Accoring to census information, Thomas Goss I worked as an agricultural labourer (farmer) in Tottington.


Tottington and Sturston along with  have been deserted since World War II, when they were taken over by the British Army and incorporated into the Stanford Battle Area. Though the inhabitants were told that they could return to their homes after the War, the British Government went back on their word and purchased the land resulting in many of these people to lose their livelihoods and be forced to live in council housing. The villages remain to this day, a dedicated military training area, where civilian access is forbidden. In 1974, the Breckland District in Norfolk was formed, which encompasses these two deserted villages.


Michael (21) and Sarah (20) were married on 1 Dec 1834 in Tottington, where Michael worked as a farm labourer. Their first three children were born while they lived in England. They went on to have another ten children after emigrating to Tasmania.

The thirteen children of Michael and Sarah Walker were: William (1835-1849), John (1839-1841), Samuel George (1841-1912), John (1842-1909), Robert Wilson (1844-1916), Eleanor (1845-1907), Thomas (1848-1926), Mary Ann (1849-1910), William (1850-1904), Sarah Ann (1852-1926), Elizabeth (1853-1917), Martha (1854-1939), Michael II (1856-1945).


Michael (28) and Sarah (27) emigrated to Van Dieman’s Land in 1841 aboard the ship “Arab.” Their second son, John (2), died at sea and his body was committed to the sea near France. The third son, Samuel, was born during the voyage.

Three of Sarah’s brothers would also emigrate to Tasmania, and raise their families there:

John Goss and his wife, Ann and children emigrated to Van Dieman’s Land aboard the “Emma” in 1841, arriving in March 1842.

Thomas Goss and his wife, Martha, and children emigrated to Van Dieman’s Land aboard the “America” in 1854.

Robert Goss (1818-1886) and his wife, Susannah and three eldest children emigrated to Van Dieman’s Land aboard the “Blanche Moore” in 1855. His children did not survive the journey.

Michael and Sarah’s daughter, Elizabeth, would later marry her first cousin, Samuel Goss, son of John Goss and Ann Ayers.


Michael and Sarah settled on “Annandale,” which was a 1000 acre farm property in the in the Perth region. The farm was located on the Western side of the Midlands Highway between Gibbet Hill and Breadalbane, extending as far West as “Jessiefield.”

Michael began teaching at the Sunday School at the Wesleyan chapel on Pateena Road, Salem.

In 1846, Michael (33), Sarah (32) and the family relocated to “Greenhills,” which was a 500 acre farm property in Hagley that they rented from the Lyttleton Estate. During their time there, Michael had charge of the adjoining property “Hagley House,” owned by Isaac Noake.

While leaving at Hagley, their eldest son, William (15) died in 1849 in an accident at Exton. Michael and Sarah named their next son, William, after him.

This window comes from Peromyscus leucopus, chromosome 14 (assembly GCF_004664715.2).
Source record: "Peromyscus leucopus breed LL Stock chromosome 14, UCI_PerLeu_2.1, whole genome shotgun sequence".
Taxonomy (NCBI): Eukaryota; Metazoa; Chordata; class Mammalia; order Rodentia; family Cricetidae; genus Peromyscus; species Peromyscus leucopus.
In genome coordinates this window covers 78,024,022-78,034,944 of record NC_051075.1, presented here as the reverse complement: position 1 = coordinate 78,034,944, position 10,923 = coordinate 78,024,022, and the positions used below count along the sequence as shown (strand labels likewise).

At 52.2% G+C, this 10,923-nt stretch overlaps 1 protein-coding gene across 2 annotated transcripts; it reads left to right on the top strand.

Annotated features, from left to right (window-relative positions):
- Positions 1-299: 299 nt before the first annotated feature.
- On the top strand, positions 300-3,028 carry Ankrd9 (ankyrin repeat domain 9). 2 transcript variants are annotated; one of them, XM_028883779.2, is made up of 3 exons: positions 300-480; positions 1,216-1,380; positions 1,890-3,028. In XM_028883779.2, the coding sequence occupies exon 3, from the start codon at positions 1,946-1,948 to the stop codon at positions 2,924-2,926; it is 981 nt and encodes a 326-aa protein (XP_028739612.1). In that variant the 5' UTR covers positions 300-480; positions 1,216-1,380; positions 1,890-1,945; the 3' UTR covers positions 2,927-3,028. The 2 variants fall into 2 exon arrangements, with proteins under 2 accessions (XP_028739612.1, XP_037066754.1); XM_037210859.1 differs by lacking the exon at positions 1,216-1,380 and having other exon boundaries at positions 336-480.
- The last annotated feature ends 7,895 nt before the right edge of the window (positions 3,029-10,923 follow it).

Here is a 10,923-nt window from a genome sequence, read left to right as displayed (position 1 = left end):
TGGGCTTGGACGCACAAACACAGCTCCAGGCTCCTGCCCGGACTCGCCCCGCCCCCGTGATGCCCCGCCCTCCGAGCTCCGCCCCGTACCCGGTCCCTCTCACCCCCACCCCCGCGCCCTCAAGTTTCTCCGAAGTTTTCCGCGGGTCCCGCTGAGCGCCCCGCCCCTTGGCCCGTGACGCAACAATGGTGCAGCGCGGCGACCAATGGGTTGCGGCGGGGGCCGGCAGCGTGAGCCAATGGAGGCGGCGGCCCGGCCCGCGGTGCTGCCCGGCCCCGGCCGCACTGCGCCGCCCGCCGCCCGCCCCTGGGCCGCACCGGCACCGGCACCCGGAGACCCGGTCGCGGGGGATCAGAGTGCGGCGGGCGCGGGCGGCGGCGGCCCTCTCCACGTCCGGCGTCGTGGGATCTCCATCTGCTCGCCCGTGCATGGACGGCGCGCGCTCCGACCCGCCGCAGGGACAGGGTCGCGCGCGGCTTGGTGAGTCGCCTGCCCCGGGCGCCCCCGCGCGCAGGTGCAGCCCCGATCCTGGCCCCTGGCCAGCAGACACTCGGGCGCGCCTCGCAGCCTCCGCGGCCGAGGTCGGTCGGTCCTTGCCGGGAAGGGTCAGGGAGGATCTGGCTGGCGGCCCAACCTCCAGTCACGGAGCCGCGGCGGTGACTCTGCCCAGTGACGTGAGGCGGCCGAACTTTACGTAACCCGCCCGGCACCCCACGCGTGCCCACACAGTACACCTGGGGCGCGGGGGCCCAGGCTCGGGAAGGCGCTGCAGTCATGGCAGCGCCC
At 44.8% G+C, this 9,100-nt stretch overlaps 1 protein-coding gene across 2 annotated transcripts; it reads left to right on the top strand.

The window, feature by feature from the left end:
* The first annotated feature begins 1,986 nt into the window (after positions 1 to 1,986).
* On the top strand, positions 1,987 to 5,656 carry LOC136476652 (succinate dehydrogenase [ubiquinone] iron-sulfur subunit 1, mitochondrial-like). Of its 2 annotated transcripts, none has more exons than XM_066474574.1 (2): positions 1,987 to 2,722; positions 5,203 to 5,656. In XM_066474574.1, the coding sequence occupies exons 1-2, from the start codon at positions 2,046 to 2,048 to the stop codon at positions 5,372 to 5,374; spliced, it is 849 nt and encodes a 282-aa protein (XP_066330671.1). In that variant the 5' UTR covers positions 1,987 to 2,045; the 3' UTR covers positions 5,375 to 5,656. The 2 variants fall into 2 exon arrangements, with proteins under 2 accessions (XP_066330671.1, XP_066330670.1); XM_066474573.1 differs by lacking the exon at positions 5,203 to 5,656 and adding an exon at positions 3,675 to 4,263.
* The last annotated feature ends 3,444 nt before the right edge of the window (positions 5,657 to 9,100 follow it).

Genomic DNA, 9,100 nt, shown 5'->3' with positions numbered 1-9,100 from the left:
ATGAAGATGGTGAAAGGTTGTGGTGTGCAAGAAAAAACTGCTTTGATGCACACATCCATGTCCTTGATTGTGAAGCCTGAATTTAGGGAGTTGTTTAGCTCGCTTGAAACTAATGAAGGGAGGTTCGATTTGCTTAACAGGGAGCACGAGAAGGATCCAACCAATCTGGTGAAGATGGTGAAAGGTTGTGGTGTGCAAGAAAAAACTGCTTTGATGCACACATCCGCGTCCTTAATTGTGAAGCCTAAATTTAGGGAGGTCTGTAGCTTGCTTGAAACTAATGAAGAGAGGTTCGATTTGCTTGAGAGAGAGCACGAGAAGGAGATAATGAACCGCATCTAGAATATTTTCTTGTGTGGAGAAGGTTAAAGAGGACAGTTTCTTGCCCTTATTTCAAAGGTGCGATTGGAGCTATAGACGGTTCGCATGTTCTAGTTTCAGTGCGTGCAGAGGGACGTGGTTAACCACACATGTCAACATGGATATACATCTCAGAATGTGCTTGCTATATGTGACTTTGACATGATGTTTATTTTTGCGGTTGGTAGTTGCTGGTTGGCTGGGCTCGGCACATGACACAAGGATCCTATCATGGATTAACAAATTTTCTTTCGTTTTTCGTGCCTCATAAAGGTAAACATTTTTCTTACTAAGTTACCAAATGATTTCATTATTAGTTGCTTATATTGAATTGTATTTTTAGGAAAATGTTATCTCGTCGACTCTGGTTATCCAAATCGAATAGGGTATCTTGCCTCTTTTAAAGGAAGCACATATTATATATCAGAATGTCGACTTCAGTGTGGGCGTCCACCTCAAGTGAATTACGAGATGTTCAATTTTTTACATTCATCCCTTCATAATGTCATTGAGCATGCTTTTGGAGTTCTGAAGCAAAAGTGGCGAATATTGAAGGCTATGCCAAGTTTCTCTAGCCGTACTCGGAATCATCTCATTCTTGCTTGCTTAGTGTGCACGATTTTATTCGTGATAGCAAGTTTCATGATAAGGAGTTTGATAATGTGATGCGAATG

In late 1854, Michael (41) and Sarah (40) and the family relocated to “Ti-Tree Farm” in Exton, where they rented the property from Reverend Samuel Martin.

In 1888, Michael (75), had a bad accident when his horse fell. He subsequently retired as the Sunday School superintendent, possibly, also to care for his Sarah, whom had been bedridden, and required the assistance of their housekeeper, Mary Patfield.

On 3 Dec 1888, Sarah (74) passed away. She was buried at Westbury, Tasmania.

On 8 Jan 1890, Michael (76) married his late wife’s housekeeper, Mary Patfield (74).







William Walker (1825-1905) and Mary Ann Bessant (1830-1915)

My Third-Generation Great Grandparents of the Stewart-Walker Family

Portishead, England.jpg
United Kingdom of the mid 1800s highlighting the origins of William and Mary Anne

William Walker was born on 25 May 1825 in Portishead, Somerset, England. His parents were Charles Walker and Eliza Fry, both of England. Their marriage date, work and other children are currently unknown.

Mary Ann Bessant was born on 16 Jan 1830 in Portishead, Somerset, England. Her parents were William Bessant (1802-1834) and Jane Atwell (1808-1836), both of  Gordano, Somerset, England. The Gordano region borders Portishead.

The Bessant family tree extends back a long way on more than one line. Mary Ann’s third generation great-grandparents, John Bessant (1650-1700) and Lydia Edwards (1655-1698), were both born in Barbados and died in North Carolina, United States.

John’s family originated from Wiltshire, England. and also went by the family name, “Beasant.” Lydia’s family originated from Somerset and London, England. The Edwards line can be traced back to Robert Hywel Ap Ievan Fychan Edwardes (1398-) and Gwenllian Verch Ieuan (1392-1460). Robert descended from Welsh noble families, including Welsh Kings and Lords.

William and Mary Ann Walker

William (23) and Mary Ann (18) were married on 26 Dec 1848 in St Peters Church of England in Portishead. They had their first three of fourteen children while living in England:  Ann “Annie” born 1849, Jane born 1852 and William John born 1854.

St Peters Church, Portishead

They had their first three of fourteen children while living in England.

William (30), Mary Ann (24) and their children emigrated to Van Dieman’s Land, arriving in Hobart on 25 Mar 1855 aboard the ‘Ocean Chief’ after a seventy day voyage. They were sponsored by Mr. John Atwell of Spring Valley, Tasmania (In the Westbury District). The Atwell`s are related to the Walker family through Mary Ann’s mother. The Walker family travelled north to Spring Valley, where William worked for Mr. Atwell as a farm labourer. Mary Ann gave birth to their fourth child, Emma Jane, at Spring Valley in 1856.